Cases reported below for this past month show that large companies remain in the crosshairs of class action lawyers representing workers in independent contractor misclassification lawsuits. Two well-known industry leaders in the retail and insurance industries were sued in Texas and Illinois. The claim against the retailer alleges that it is a joint employer with a store setup company that allegedly misclassifies store set-up “crew members” as independent contractors. The claim against the insurance company alleges that thousands of agents historically classified as independent contractors are owed 401(k), pension and other employee benefits.
There also were two notable mega-settlements reached in March. First, if approved by the court, a case resulting in a $100 million settlement between a trucking company and owner-operators would be, by far, the largest settlement of an IC misclassification case in U.S. judicial history. The second the case, involving a $20 million settlement just approved by the court, is a dispute between the largest ride-sharing company and drivers. Ironically, the same court had previously rejected the parties’ proposed $100 million settlement. How could that happen? We explain below.
Two cases reported below illustrate how businesses use arbitration clauses to avoid litigating IC misclassification class actions in court. The company in each case was able to fend off a judicial challenge to the enforcement of an arbitration clause. As we discussed at length in an article published in the November 9, 2018 edition of Bloomberg BNA’s Daily Labor Report entitled “How to Effectively Draft Arbitration Clauses with Class Action Waivers in IC Agreements,” when arbitration clauses are effectively drafted they can lessen legal defense costs and reduce the settlement exposure in IC misclassification cases. Many companies combine these types of clauses with a process such as IC Diagnostics™ to enhance their compliance with IC laws and thereby minimize the likelihood of being sued or, if sued, maximize the likelihood of a successful outcome.
The last case reported below involves the latest chapter in the trucking industry’s effort to preempt restrictive state law tests for IC classification status. That effort has been waged with mixed results in Massachusetts, New Jersey, Illinois, and, most recently, California. The publisher of this legal blog was quoted last week in Law360 indicating this issue may reach the U.S. Supreme Court based on a “split in the circuits.”
In the Courts (7 cases)
DISCOUNT RETAILER SUED BY MERCHANDISE EMPLOYEES FOR IC MISCLASSIFICATION. Discount retailer, Dolgencorp of Texas, Inc., known as Dollar General, and Global Fixture Services, Inc. have been sued under the Fair Labor Standards Act by “crew members” who set up and breakdown shelving/fixtures and rearrange merchandise in Dollar General stores. This collective action seeks to recover allegedly unpaid overtime compensation due to the alleged misclassification of the workers as independent contractors rather than employees. According to the complaint, Global performs services solely at Dollar General stores where Global hires crews of about 12 individuals to “re-set” the stores. The complaint states that a re-set involves removing all merchandise from the store, putting it in storage containers, removing all shelving, coolers and fixtures, rebuilding and rearranging the shelving coolers and fixtures according to a new Dollar General-determined arrangement, and finally putting the merchandise back on the shelves.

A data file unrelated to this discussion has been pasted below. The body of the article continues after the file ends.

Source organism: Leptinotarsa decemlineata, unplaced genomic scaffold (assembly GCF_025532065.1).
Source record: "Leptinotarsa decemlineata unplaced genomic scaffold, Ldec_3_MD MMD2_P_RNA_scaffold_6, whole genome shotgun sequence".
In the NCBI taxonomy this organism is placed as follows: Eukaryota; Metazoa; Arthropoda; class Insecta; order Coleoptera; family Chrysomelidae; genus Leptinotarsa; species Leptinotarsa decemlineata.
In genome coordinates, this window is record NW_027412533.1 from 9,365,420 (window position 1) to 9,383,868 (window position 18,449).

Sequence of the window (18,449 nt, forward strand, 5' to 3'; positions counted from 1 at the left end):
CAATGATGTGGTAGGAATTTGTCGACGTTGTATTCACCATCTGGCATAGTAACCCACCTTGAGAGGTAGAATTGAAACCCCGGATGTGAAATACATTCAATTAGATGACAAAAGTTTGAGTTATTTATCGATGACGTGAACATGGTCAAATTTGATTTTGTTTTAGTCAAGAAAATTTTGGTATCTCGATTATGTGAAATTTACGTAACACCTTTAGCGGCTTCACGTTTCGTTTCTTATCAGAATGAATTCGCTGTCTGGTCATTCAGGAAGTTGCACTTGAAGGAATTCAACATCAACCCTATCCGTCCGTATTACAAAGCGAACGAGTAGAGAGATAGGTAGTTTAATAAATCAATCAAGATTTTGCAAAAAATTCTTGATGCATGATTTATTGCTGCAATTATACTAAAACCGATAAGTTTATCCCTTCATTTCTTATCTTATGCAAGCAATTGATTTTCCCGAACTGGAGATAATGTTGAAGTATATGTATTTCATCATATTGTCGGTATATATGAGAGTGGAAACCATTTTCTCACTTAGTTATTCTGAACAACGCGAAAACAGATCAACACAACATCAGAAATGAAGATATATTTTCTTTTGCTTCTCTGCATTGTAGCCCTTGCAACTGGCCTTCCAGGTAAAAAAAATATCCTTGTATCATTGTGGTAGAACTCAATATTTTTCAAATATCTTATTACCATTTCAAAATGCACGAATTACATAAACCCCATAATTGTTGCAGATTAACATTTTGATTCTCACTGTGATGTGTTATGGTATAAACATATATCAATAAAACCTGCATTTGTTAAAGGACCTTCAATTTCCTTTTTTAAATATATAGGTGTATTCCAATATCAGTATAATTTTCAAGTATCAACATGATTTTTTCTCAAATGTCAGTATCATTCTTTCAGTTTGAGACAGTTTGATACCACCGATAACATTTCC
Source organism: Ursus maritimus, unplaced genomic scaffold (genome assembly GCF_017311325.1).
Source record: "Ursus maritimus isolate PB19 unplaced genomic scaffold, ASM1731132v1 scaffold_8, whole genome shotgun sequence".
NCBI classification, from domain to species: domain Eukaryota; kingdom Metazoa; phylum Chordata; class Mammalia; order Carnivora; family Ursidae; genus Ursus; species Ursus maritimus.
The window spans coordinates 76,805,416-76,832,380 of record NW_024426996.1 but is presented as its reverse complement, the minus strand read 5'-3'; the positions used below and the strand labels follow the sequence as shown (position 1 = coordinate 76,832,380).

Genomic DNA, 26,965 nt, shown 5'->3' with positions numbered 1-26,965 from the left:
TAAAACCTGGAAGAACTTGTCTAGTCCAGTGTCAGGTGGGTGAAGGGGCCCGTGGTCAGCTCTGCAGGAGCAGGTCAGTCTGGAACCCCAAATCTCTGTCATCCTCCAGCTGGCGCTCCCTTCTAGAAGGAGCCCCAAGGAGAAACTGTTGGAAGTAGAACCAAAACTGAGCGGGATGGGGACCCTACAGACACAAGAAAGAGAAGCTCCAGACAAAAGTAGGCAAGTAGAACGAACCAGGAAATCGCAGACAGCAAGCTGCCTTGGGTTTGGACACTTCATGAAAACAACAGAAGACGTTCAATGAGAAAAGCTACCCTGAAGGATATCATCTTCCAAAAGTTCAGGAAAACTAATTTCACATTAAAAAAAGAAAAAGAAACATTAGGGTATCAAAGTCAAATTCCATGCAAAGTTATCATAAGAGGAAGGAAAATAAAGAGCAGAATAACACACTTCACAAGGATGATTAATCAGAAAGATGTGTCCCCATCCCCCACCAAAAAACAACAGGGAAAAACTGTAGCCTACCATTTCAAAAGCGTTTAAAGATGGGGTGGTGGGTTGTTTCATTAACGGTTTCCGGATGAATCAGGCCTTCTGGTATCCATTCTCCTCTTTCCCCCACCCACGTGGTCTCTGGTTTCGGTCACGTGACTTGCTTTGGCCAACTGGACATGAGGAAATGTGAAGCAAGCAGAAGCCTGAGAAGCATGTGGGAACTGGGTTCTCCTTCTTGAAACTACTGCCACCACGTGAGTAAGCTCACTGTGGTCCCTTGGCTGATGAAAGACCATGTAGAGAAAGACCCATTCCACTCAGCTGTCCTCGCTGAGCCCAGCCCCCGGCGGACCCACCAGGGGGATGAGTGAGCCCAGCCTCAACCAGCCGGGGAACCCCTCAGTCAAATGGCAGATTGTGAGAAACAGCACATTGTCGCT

The plaintiff claims that the crew members have been misclassified because each one is paid a non-negotiable weekly amount by Global; they are assigned by Global to a specific location; their work is supervised by Global and Dollar General employees; a Dollar General employee is present to oversee the re-set process; the Dollar General employee exercises total control over the re-set process by directing the crew members in their roles and by having the authority to direct Global to terminate a crew member’s engagement; and crew members have no ability to impact their profit or loss due to their own efforts. The plaintiff also alleges that she played an additional role as a “lead contractor” as the point person to engage with the Dollar General representative and to ensure the efficient performance of the crew members. The complaint further asserts that Dollar General is liable with Global as a joint employer. No answer or motion has yet been filed by the defendants, which undoubtedly deny the allegations and are likely to vigorously defend the case. Tillis v. Global Fixture Services, Inc., et al., No. 4:19-cv-01059 (S. D. Tex. Mar. 21, 2019).
INSURANCE AGENTS SUE STATE FARM FOR IC MISCLASSIFICATION UNDER ERISA, AFTER SIXTH CIRCUIT FINDS AGENTS TO BE IC’S. Two insurance agents on behalf of thousands of other similarly situated agents have sued State Farm entities in an Illinois federal court claiming that the company violated ERISA by allegedly misclassifying them as independent contractors and not employees. The class action complaint alleges that Term Independent Contractor Agents were not provided 401(k) and retirement and pension benefits that were available to full-time State Farm employees. The plaintiffs allege, among other things, the following: State Farm reserves the right to control the manner and method of the agents’ business; the agents are required to comply with State Farm’s written and unwritten policies and procedures or be subject to discipline; the agents cannot sell insurance for any other insurance company, even if the insurance product they wish to sell is not offered by State Farm; the agents do not own their books of business; the location of the agents’ offices must be approved by State Farm; State Farm allegedly retains the right to change the agents’ compensation without prior notice or consent; the agents are required to use computers provided by State Farm; the agents’ activities regarding policyholder information and email correspondence are subject to monitoring by State Farm; the agents are subject to a non-compete provision; State Farm controls all advertising by the agents; and the agents are required to attend meetings or face possible termination of their relationship with the State Farm.